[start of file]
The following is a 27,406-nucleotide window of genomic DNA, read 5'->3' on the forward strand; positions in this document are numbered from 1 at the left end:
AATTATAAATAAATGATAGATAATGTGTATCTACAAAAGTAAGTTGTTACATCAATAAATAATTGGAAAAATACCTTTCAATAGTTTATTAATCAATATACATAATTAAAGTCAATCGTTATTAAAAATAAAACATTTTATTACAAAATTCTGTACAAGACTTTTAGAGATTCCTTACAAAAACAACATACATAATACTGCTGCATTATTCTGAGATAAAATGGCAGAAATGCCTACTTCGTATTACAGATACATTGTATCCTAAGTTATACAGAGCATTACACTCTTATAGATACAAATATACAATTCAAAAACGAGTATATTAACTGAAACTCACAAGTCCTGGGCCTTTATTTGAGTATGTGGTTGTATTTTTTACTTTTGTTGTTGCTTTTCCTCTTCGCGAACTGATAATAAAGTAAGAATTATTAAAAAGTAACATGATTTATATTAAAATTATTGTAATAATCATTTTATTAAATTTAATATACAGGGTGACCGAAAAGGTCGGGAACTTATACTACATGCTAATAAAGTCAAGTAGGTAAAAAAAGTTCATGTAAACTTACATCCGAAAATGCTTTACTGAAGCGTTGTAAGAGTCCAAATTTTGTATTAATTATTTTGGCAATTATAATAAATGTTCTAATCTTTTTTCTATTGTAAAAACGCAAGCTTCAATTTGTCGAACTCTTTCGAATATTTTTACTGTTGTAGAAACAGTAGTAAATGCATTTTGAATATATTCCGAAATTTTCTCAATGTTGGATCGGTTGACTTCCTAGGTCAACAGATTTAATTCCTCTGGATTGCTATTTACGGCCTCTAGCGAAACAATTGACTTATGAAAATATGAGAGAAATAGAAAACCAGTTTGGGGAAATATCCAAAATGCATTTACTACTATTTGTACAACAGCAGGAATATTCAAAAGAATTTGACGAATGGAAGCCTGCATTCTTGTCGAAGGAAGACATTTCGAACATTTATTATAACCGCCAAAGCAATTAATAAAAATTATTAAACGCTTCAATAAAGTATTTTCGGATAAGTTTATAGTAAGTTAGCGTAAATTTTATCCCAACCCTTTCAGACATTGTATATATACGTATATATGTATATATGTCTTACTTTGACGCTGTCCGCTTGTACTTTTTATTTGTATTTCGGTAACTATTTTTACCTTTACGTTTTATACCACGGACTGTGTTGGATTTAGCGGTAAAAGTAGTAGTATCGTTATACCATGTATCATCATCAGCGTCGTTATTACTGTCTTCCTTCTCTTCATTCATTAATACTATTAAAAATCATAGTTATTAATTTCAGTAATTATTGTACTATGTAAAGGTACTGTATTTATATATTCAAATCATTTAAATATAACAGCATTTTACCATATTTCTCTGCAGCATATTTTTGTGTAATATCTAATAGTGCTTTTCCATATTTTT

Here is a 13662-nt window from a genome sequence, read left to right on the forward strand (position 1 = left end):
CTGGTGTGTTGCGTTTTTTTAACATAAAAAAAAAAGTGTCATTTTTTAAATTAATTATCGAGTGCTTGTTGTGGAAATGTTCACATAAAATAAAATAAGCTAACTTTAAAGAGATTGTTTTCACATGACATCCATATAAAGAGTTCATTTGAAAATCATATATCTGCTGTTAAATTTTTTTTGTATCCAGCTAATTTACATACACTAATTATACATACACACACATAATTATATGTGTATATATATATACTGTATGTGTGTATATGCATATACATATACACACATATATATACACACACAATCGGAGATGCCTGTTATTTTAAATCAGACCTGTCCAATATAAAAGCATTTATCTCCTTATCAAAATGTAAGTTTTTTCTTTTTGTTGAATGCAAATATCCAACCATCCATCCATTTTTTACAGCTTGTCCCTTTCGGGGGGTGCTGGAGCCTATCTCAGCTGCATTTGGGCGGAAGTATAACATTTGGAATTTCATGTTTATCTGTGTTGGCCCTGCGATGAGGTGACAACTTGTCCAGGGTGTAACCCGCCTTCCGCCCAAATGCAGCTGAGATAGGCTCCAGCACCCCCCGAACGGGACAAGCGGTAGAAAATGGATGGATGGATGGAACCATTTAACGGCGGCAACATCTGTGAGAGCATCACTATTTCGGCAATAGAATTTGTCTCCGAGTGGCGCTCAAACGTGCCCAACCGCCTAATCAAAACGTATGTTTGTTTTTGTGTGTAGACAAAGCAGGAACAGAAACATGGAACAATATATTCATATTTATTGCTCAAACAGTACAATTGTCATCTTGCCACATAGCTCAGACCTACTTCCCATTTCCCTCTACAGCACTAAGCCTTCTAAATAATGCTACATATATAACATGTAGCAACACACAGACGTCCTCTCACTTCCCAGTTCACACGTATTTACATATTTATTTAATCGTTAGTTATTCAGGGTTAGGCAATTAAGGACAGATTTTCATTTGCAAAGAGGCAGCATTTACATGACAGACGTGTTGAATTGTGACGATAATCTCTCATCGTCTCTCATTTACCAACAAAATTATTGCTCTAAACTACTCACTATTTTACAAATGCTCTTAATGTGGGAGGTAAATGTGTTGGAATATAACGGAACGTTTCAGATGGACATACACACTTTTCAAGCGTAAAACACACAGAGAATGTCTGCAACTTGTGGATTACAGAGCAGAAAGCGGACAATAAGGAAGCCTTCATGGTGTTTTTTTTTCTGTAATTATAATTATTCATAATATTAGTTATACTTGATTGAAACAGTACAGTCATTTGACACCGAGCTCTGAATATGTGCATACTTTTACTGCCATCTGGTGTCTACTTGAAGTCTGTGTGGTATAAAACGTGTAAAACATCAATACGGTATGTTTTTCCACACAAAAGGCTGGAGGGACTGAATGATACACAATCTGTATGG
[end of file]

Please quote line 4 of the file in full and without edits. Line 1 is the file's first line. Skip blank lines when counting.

CTGGTGTGTTGCGTTTTTTTAACATAAAAAAAAAAGTGTCATTTTTTAAATTAATTATCGAGTGCTTGTTGTGGAAATGTTCACATAAAATAAAATAAGCTAACTTTAAAGAGATTGTTTTCACATGACATCCATATAAAGAGTTCATTTGAAAATCATATATCTGCTGTTAAATTTTTTTTGTATCCAGCTAATTTACATACACTAATTATACATACACACACATAATTATATGTGTATATATATATACTGTATGTGTGTATATGCATATACATATACACACATATATATACACACACAATCGGAGATGCCTGTTATTTTAAATCAGACCTGTCCAATATAAAAGCATTTATCTCCTTATCAAAATGTAAGTTTTTTCTTTTTGTTGAATGCAAATATCCAACCATCCATCCATTTTTTACAGCTTGTCCCTTTCGGGGGGTGCTGGAGCCTATCTCAGCTGCATTTGGGCGGAAGTATAACATTTGGAATTTCATGTTTATCTGTGTTGGCCCTGCGATGAGGTGACAACTTGTCCAGGGTGTAACCCGCCTTCCGCCCAAATGCAGCTGAGATAGGCTCCAGCACCCCCCGAACGGGACAAGCGGTAGAAAATGGATGGATGGATGGAACCATTTAACGGCGGCAACATCTGTGAGAGCATCACTATTTCGGCAATAGAATTTGTCTCCGAGTGGCGCTCAAACGTGCCCAACCGCCTAATCAAAACGTATGTTTGTTTTTGTGTGTAGACAAAGCAGGAACAGAAACATGGAACAATATATTCATATTTATTGCTCAAACAGTACAATTGTCATCTTGCCACATAGCTCAGACCTACTTCCCATTTCCCTCTACAGCACTAAGCCTTCTAAATAATGCTACATATATAACATGTAGCAACACACAGACGTCCTCTCACTTCCCAGTTCACACGTATTTACATATTTATTTAATCGTTAGTTATTCAGGGTTAGGCAATTAAGGACAGATTTTCATTTGCAAAGAGGCAGCATTTACATGACAGACGTGTTGAATTGTGACGATAATCTCTCATCGTCTCTCATTTACCAACAAAATTATTGCTCTAAACTACTCACTATTTTACAAATGCTCTTAATGTGGGAGGTAAATGTGTTGGAATATAACGGAACGTTTCAGATGGACATACACACTTTTCAAGCGTAAAACACACAGAGAATGTCTGCAACTTGTGGATTACAGAGCAGAAAGCGGACAATAAGGAAGCCTTCATGGTGTTTTTTTTTCTGTAATTATAATTATTCATAATATTAGTTATACTTGATTGAAACAGTACAGTCATTTGACACCGAGCTCTGAATATGTGCATACTTTTACTGCCATCTGGTGTCTACTTGAAGTCTGTGTGGTATAAAACGTGTAAAACATCAATACGGTATGTTTTTCCACACAAAAGGCTGGAGGGACTGAATGATACACAATCTGTATGG